Harvesting Your Cannabis, When Is The Right Time?

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Categories : Cannabis cultivation

Harvesting Your Cannabis, When Is The Right Time?

Harvesting at the right time can make the difference in a smooth, rewarding high or a sleep-inducing knockout. Don't fall short at the final hurdle, use this guide to help assess the perfect time to harvest.

You've spent the last couple of months giving your cannabis plants some much-needed love, care and attention, but when is it finally time to enjoy the fruits (or flowers) of your labour? Harvesting at the wrong time will result in a lack of potency and much smaller yields. After all that effort, it would be a shame to fall at the final hurdle, so we have 2 methods for you to ensure you maximise the potential of your cannabis plants and the prize they have to offer. After all, patience is a virtue that should be rewarded!

When harvesting, the most common mistake is to harvest too soon.  This makes learning to read the signs your cannabis plants give you extremely important. There are two main methods for assessing if your bud is ready for harvest: the pistil method and the trichome method. The latter is the more accurate and preferred option but carries with it an increased cost due to the use of a microscope. Both are suitable for novice growers and will help you learn. However, pros will always go for the trichrome method.

Pistil Method

The pistil method, whilst not as accurate as the trichome method, is still a good place to start when learning about the right time to harvest. The pistil's themselves start off as white hairs that appear around your cannabis buds. When they are completely white and straight, it is far too early to harvest, and your cannabis plants still have a few weeks to go before they are ready. The trick here is to wait till they are at least 40-50% darkened and have started to curl inwards. Even at this stage, you won't get the optimal levels of THC so like all good things it's worth waiting a little longer. Harvesting now will result in a more energetic high.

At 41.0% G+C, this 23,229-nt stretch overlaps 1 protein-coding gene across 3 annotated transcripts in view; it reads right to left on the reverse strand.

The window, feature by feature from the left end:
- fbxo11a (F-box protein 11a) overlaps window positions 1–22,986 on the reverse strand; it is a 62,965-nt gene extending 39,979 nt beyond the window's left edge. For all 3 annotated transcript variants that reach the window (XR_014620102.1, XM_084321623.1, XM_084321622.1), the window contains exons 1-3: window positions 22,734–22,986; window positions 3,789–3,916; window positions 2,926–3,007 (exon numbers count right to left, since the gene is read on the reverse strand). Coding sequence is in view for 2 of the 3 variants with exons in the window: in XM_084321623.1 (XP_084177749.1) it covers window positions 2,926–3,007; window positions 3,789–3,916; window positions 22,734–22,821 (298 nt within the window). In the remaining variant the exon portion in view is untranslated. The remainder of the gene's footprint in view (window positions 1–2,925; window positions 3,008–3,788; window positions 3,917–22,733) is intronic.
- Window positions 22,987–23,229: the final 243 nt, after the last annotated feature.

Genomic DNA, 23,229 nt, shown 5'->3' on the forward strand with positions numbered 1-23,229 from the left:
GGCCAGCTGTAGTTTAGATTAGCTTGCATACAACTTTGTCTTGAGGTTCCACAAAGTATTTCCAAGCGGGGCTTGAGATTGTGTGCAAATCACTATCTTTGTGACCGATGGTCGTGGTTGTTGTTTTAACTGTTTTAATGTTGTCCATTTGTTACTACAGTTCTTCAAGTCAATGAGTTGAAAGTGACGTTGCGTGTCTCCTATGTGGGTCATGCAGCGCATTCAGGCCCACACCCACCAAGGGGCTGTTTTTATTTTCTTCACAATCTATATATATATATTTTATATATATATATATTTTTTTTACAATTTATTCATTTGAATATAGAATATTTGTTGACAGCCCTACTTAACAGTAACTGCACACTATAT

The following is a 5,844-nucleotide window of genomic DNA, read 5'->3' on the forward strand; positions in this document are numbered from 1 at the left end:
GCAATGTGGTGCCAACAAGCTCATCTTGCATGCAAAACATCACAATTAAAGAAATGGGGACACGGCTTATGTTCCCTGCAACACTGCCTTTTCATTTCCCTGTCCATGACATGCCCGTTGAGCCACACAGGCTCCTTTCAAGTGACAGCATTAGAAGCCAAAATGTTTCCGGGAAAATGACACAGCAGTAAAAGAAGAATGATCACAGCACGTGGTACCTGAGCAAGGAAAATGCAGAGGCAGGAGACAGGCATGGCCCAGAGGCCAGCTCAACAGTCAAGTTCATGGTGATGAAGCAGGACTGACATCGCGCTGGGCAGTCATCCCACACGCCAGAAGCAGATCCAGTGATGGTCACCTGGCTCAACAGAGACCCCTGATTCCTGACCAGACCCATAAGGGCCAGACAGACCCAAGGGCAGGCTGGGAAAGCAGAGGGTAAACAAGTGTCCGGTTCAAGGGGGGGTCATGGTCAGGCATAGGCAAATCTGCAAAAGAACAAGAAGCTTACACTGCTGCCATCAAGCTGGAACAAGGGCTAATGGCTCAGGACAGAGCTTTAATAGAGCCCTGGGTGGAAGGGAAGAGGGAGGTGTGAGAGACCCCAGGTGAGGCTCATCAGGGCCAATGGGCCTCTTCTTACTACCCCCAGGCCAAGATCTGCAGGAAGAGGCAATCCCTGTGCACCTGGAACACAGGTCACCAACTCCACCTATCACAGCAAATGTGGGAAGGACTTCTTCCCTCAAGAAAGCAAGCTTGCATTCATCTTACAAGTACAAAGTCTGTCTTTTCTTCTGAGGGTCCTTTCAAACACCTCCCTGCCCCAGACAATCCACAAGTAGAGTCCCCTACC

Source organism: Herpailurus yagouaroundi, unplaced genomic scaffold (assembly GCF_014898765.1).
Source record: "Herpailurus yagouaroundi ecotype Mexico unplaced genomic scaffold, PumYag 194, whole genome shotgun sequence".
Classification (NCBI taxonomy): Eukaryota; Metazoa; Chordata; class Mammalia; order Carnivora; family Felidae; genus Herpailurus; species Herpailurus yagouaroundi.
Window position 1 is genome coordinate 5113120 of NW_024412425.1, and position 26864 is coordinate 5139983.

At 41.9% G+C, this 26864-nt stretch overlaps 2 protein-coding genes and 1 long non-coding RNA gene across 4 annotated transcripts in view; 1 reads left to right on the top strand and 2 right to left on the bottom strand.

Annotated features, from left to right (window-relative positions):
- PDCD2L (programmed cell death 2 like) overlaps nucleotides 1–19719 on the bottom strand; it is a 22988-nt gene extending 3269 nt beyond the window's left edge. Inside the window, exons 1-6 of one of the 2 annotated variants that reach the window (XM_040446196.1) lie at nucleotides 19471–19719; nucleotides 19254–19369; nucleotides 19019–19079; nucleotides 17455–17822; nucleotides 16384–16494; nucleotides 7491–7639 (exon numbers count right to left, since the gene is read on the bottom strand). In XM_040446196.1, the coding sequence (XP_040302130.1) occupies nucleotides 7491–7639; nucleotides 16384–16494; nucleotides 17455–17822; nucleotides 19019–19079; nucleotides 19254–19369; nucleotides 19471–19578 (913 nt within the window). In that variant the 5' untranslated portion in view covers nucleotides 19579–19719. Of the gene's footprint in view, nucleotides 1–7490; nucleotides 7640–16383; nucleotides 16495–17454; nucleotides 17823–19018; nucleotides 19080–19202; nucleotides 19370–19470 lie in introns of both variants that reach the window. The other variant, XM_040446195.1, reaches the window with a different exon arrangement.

For the best possible results using this method, you want to aim to harvest your cannabis plants when the pistils are between 50-70% darkened and curling in on themselves. It is at this point that the THC content will be at its highest, resulting in a more euphoric and psychoactive high. There are widely different effects based on when you harvest so it is worth experimenting with to establish what kind of high you wish to achieve. Waiting till the pistils are 70-90% darkened has a more calming effect, whilst also helping to deal with anxiety. The most important thing to remember is it's all too easy to harvest too soon, rather than too late. So,  just like the growing process, it is about observing a change in your plants; in this case observing the change in colour in the pistils.

Trichome Method

This is the preferred and significantly more accurate method. We need to observe the “trichomes” - mushroom looking stalks that appear on cannabis buds. The trichomes contain the cannabinoids, so knowing when these are at their best is the key to harvesting some premium grade cannabis. These trichomes are incredibly difficult to see with the naked eye and as such a microscope is needed to ensure the best results. Something as simple as a jewellers loupe can help to get a better view, but if you want to harvest like a pro, it is recommended that a hand-held digital microscope is used. On that connects to a PC or laptop will give you a significantly more detailed glimpse of your much-loved plants. Similar to the pistils we are looking for the trichomes to darken, often described as being milky or cloudy.

It is when 50-70% of the trichomes have undergone this change that the THC content will be at its highest, and is considered the best time to harvest. It can be hard to notice the difference in colour of trichomes, so much like the pistil method, it was worth observing the plant during the entire flowering process so that you are more familiar with what they look like. This will aid you greatly in being able to tell when that initial colour change does take place.